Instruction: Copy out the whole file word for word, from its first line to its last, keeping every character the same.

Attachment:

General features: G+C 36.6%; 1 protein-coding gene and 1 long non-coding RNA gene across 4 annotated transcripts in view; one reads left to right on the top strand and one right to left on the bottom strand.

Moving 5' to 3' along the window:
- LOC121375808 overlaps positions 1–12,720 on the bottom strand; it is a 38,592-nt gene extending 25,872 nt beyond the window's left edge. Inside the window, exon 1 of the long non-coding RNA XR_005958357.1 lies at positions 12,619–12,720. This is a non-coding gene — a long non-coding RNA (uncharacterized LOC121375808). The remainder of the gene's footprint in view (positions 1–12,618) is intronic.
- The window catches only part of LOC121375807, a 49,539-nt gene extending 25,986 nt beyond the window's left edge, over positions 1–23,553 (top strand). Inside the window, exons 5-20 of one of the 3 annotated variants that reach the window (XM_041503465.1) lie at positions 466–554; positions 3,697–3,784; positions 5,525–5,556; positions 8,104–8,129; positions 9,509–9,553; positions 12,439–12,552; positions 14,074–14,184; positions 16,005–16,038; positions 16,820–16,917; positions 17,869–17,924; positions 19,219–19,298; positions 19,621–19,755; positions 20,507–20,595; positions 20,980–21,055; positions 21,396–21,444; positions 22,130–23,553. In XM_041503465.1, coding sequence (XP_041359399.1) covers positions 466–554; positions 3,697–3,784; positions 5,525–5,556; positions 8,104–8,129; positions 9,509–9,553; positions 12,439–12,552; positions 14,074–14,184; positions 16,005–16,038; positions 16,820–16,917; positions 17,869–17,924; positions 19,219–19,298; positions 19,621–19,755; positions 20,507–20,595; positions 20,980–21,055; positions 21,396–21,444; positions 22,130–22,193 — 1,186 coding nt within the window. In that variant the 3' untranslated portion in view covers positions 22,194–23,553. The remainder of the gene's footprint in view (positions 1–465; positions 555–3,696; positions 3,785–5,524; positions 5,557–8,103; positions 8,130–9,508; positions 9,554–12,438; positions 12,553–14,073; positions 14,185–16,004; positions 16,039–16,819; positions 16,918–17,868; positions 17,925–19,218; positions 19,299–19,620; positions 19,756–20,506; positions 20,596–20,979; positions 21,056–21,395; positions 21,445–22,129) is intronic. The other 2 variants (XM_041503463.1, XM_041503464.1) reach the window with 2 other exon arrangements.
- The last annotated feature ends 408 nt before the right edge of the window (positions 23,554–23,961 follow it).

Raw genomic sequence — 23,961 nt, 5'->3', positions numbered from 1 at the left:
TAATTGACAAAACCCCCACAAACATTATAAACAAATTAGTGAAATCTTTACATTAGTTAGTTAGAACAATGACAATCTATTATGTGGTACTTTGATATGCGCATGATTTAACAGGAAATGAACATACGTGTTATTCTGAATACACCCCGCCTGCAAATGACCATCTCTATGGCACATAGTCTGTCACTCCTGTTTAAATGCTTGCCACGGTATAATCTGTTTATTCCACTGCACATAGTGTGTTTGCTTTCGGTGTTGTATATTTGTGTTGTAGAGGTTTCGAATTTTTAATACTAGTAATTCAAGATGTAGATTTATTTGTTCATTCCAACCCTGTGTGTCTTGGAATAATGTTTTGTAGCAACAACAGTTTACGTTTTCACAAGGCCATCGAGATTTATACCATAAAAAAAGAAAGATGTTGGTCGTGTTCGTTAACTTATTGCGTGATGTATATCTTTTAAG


General features: G+C 36.6%; 1 protein-coding gene and 1 long non-coding RNA gene across 4 annotated transcripts in view; one reads left to right on the top strand and one right to left on the bottom strand.

Moving 5' to 3' along the window:
- LOC121375808 overlaps positions 1–12,720 on the bottom strand; it is a 38,592-nt gene extending 25,872 nt beyond the window's left edge. Inside the window, exon 1 of the long non-coding RNA XR_005958357.1 lies at positions 12,619–12,720. This is a non-coding gene — a long non-coding RNA (uncharacterized LOC121375808). The remainder of the gene's footprint in view (positions 1–12,618) is intronic.
- The window catches only part of LOC121375807, a 49,539-nt gene extending 25,986 nt beyond the window's left edge, over positions 1–23,553 (top strand). Inside the window, exons 5-20 of one of the 3 annotated variants that reach the window (XM_041503465.1) lie at positions 466–554; positions 3,697–3,784; positions 5,525–5,556; positions 8,104–8,129; positions 9,509–9,553; positions 12,439–12,552; positions 14,074–14,184; positions 16,005–16,038; positions 16,820–16,917; positions 17,869–17,924; positions 19,219–19,298; positions 19,621–19,755; positions 20,507–20,595; positions 20,980–21,055; positions 21,396–21,444; positions 22,130–23,553. In XM_041503465.1, coding sequence (XP_041359399.1) covers positions 466–554; positions 3,697–3,784; positions 5,525–5,556; positions 8,104–8,129; positions 9,509–9,553; positions 12,439–12,552; positions 14,074–14,184; positions 16,005–16,038; positions 16,820–16,917; positions 17,869–17,924; positions 19,219–19,298; positions 19,621–19,755; positions 20,507–20,595; positions 20,980–21,055; positions 21,396–21,444; positions 22,130–22,193 — 1,186 coding nt within the window. In that variant the 3' untranslated portion in view covers positions 22,194–23,553. The remainder of the gene's footprint in view (positions 1–465; positions 555–3,696; positions 3,785–5,524; positions 5,557–8,103; positions 8,130–9,508; positions 9,554–12,438; positions 12,553–14,073; positions 14,185–16,004; positions 16,039–16,819; positions 16,918–17,868; positions 17,925–19,218; positions 19,299–19,620; positions 19,756–20,506; positions 20,596–20,979; positions 21,056–21,395; positions 21,445–22,129) is intronic. The other 2 variants (XM_041503463.1, XM_041503464.1) reach the window with 2 other exon arrangements.
- The last annotated feature ends 408 nt before the right edge of the window (positions 23,554–23,961 follow it).

Raw genomic sequence — 23,961 nt, 5'->3', positions numbered from 1 at the left:
TAATTGACAAAACCCCCACAAACATTATAAACAAATTAGTGAAATCTTTACATTAGTTAGTTAGAACAATGACAATCTATTATGTGGTACTTTGATATGCGCATGATTTAACAGGAAATGAACATACGTGTTATTCTGAATACACCCCGCCTGCAAATGACCATCTCTATGGCACATAGTCTGTCACTCCTGTTTAAATGCTTGCCACGGTATAATCTGTTTATTCCACTGCACATAGTGTGTTTGCTTTCGGTGTTGTATATTTGTGTTGTAGAGGTTTCGAATTTTTAATACTAGTAATTCAAGATGTAGATTTATTTGTTCATTCCAACCCTGTGTGTCTTGGAATAATGTTTTGTAGCAACAACAGTTTACGTTTTCACAAGGCCATCGAGATTTATACCATAAAAAAAGAAAGATGTTGGTCGTGTTCGTTAACTTATTGCGTGATGTATATCTTTTAAG